There’s some evidence vaccination after recovery leads to a stronger level of immunity compared to “natural” immunity from infection, or immunity from vaccination alone. People with so-called “hybrid immunity” appear to exhibit a more diverse range of antibodies.
We still don't have clear data on the  antibody levels produced by vaccines.  We don’t yet have a full picture of how long immunity to COVID-19 lasts after vaccination.There’s still significant research required to evaluate the nature and duration of immunity they induce. New emerging variants of the virus are putting a big question mark on the efficacy of vaccines. All vaccines show modestly reduced efficacy against  variants like Delta.
Vaccinated people who become infected with Delta still carry high amounts of virus (viral load). Third booster doses will be important to reduce these breakthrough infections and subsequent transmission.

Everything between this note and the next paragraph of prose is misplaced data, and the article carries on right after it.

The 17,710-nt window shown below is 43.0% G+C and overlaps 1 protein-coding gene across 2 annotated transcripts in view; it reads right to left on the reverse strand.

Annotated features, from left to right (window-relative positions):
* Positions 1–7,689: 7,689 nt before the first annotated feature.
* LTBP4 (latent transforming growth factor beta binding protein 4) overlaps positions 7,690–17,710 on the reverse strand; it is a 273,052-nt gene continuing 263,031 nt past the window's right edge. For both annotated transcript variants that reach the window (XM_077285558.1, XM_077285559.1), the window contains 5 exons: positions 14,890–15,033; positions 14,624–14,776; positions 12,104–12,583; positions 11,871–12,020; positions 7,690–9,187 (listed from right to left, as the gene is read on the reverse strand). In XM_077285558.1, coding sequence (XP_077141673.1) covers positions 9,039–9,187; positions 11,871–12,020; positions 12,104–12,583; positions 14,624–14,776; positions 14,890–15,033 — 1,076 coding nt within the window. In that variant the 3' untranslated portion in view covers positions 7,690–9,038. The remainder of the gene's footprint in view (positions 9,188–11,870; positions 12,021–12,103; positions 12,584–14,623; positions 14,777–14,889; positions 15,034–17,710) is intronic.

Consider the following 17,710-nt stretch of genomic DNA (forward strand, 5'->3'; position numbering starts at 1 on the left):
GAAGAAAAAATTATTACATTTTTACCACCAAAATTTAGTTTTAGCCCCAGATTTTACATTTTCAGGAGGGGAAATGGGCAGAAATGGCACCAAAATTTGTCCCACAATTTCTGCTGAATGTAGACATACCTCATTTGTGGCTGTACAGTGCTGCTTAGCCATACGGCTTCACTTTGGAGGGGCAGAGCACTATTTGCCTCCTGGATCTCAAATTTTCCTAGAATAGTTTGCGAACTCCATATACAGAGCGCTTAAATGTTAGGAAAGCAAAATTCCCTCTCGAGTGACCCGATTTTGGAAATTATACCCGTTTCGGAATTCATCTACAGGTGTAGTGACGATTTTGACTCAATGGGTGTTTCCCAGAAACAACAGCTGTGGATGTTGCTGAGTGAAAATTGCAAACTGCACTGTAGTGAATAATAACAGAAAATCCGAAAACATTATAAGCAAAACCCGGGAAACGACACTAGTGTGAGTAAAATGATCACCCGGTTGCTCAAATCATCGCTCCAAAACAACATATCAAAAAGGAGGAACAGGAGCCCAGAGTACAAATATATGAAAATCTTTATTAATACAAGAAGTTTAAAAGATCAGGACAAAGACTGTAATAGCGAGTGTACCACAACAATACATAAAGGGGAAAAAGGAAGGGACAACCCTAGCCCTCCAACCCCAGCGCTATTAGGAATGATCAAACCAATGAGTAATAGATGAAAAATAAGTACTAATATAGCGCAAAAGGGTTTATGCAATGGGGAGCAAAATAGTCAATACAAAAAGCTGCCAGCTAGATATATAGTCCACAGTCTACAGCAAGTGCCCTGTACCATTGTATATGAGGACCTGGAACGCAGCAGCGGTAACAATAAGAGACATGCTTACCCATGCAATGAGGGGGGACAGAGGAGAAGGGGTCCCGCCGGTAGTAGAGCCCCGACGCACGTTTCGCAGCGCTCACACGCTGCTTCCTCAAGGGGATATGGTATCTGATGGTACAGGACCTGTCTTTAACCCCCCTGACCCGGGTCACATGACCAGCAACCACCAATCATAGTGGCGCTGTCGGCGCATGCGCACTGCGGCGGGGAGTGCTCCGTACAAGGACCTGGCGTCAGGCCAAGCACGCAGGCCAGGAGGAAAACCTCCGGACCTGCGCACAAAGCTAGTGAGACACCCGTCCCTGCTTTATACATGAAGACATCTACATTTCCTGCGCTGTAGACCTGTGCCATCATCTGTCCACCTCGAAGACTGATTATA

Then we have to think about people who never got a single dose of vaccine. If we ignore them, they become breeding ground for more variants.
Then boosters have to deal with new mutations. Just 'old vaccines' don't work efficiently against them. It takes time to develop them. 
We will have to deal with the risks boosters might create. 
Yes, some doctors and health care workers are taking booster doses because they were the ones who got the vaccines in the first round and some were found to have a waning immunity. Fear factor is driving them to take these risks because they are on the front line in the war with CARONA.